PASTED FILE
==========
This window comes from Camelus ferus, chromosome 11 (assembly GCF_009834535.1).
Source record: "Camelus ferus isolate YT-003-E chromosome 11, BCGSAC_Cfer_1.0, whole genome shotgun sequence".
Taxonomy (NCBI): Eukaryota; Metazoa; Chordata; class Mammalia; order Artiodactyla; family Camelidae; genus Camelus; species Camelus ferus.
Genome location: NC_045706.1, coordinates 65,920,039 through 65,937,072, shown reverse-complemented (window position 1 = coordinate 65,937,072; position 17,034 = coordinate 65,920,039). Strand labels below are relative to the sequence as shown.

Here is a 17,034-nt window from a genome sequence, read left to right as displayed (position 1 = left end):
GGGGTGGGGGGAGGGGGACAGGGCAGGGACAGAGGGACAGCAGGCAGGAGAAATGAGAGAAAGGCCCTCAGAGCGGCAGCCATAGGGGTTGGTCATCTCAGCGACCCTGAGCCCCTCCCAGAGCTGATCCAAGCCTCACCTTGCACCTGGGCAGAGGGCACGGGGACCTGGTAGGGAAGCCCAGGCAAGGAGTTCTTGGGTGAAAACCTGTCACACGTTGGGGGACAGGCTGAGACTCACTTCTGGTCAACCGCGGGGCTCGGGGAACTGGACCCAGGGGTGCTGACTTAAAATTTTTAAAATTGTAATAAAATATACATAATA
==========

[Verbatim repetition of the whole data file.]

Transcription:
This window comes from Camelus ferus, chromosome 11 (assembly GCF_009834535.1).
Source record: "Camelus ferus isolate YT-003-E chromosome 11, BCGSAC_Cfer_1.0, whole genome shotgun sequence".
Taxonomy (NCBI): Eukaryota; Metazoa; Chordata; class Mammalia; order Artiodactyla; family Camelidae; genus Camelus; species Camelus ferus.
Genome location: NC_045706.1, coordinates 65,920,039 through 65,937,072, shown reverse-complemented (window position 1 = coordinate 65,937,072; position 17,034 = coordinate 65,920,039). Strand labels below are relative to the sequence as shown.

Here is a 17,034-nt window from a genome sequence, read left to right as displayed (position 1 = left end):
GGGGTGGGGGGAGGGGGACAGGGCAGGGACAGAGGGACAGCAGGCAGGAGAAATGAGAGAAAGGCCCTCAGAGCGGCAGCCATAGGGGTTGGTCATCTCAGCGACCCTGAGCCCCTCCCAGAGCTGATCCAAGCCTCACCTTGCACCTGGGCAGAGGGCACGGGGACCTGGTAGGGAAGCCCAGGCAAGGAGTTCTTGGGTGAAAACCTGTCACACGTTGGGGGACAGGCTGAGACTCACTTCTGGTCAACCGCGGGGCTCGGGGAACTGGACCCAGGGGTGCTGACTTAAAATTTTTAAAATTGTAATAAAATATACATAATA